Forcing Scrollbars, 2010 Edition

One of the challenges in webdesign is preventing the slight jog that happens when you — in a centered HTML design — when you go from a page that needs a scrollbar, to one that doesn’t. Think about it — you go from the short contact page to the blog, and everything is offset to the left in the process, because the scrollbar takes up 18px. The solution, so far, has been to force the scrollbars by faking extra page height:

html { height: 100%; margin-bottom: 1px; }

Which has, for the most part, worked, even if it felt somewhat unnatural to scroll a page that doesn’t need scrolling. Fortunately, there’s a new method in town, which relies on CSS3:

html { overflow-y: scroll; }

This forces the scroll-pane even when not needed. The beauty of it is, it doesn’t add the actual scroll-bar until it’s actually needed. This works in Internet Explorer, Safari 3+, Firefox 3+, Opera and Chrome.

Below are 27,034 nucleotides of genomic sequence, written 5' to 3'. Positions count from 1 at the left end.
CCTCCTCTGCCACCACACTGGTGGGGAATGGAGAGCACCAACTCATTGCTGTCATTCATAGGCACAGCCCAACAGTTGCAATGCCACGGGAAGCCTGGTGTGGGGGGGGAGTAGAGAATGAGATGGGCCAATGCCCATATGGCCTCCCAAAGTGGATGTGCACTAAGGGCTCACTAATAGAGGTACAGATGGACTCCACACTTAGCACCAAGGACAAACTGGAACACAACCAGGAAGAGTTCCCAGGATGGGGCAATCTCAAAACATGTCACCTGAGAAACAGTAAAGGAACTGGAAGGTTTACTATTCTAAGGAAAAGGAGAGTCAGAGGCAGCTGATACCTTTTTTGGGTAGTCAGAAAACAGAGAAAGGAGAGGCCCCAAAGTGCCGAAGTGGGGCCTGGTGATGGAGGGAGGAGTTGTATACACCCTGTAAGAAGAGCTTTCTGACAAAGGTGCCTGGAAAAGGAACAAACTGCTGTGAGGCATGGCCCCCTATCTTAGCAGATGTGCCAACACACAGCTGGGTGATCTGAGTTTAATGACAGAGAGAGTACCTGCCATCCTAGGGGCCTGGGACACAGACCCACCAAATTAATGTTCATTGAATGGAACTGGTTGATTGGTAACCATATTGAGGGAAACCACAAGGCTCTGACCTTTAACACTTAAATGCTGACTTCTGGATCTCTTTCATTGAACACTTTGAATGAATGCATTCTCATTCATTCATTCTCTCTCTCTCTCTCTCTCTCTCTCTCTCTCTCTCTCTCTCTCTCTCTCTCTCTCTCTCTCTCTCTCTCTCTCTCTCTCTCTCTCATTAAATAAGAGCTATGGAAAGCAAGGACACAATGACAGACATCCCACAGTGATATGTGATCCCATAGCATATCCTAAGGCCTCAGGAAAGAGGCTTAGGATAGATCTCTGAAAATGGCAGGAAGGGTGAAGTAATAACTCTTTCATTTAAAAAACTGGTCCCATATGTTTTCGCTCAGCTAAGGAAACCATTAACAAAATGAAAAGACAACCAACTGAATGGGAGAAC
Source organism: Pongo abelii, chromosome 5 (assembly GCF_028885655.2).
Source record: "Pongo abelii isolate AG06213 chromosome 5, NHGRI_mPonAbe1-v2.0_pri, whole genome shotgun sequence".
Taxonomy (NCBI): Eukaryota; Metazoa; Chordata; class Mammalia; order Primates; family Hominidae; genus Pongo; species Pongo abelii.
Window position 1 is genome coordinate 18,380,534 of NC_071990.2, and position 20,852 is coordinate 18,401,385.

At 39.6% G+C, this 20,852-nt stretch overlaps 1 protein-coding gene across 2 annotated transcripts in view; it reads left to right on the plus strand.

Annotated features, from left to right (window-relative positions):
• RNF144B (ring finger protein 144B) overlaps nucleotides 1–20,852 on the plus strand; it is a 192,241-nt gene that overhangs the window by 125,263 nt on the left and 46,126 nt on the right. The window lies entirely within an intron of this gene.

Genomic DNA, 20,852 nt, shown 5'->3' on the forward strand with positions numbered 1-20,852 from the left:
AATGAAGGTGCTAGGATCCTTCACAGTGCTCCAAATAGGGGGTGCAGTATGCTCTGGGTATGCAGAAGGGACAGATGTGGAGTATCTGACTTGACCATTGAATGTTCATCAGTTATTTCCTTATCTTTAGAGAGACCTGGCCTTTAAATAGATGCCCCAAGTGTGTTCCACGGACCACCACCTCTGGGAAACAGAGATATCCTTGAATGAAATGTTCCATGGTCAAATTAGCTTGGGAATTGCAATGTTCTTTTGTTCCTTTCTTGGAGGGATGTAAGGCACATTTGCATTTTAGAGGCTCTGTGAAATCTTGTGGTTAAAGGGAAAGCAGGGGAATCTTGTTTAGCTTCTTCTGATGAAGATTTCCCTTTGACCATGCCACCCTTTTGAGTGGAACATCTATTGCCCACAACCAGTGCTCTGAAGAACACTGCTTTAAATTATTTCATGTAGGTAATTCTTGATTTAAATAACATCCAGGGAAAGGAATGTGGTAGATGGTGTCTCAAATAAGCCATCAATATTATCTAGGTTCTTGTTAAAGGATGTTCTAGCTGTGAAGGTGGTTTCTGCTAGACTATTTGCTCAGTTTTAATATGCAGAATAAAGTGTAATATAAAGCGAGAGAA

Special thanks Alexander Graf and also M. Slater who has a demo available.

3 thoughts on “Forcing Scrollbars, 2010 Edition”

  1. Hey J, in a fixed width environment my bottom scrollbar is not showing in FF 3.6 using this tweak. Are you experiencing the same?

    1. Joen says:

      No, the bottom / horisontal scrollbar shows up for me when needed.

      Make sure you don’t have “overflow-x: hidden” somewhere in your code.

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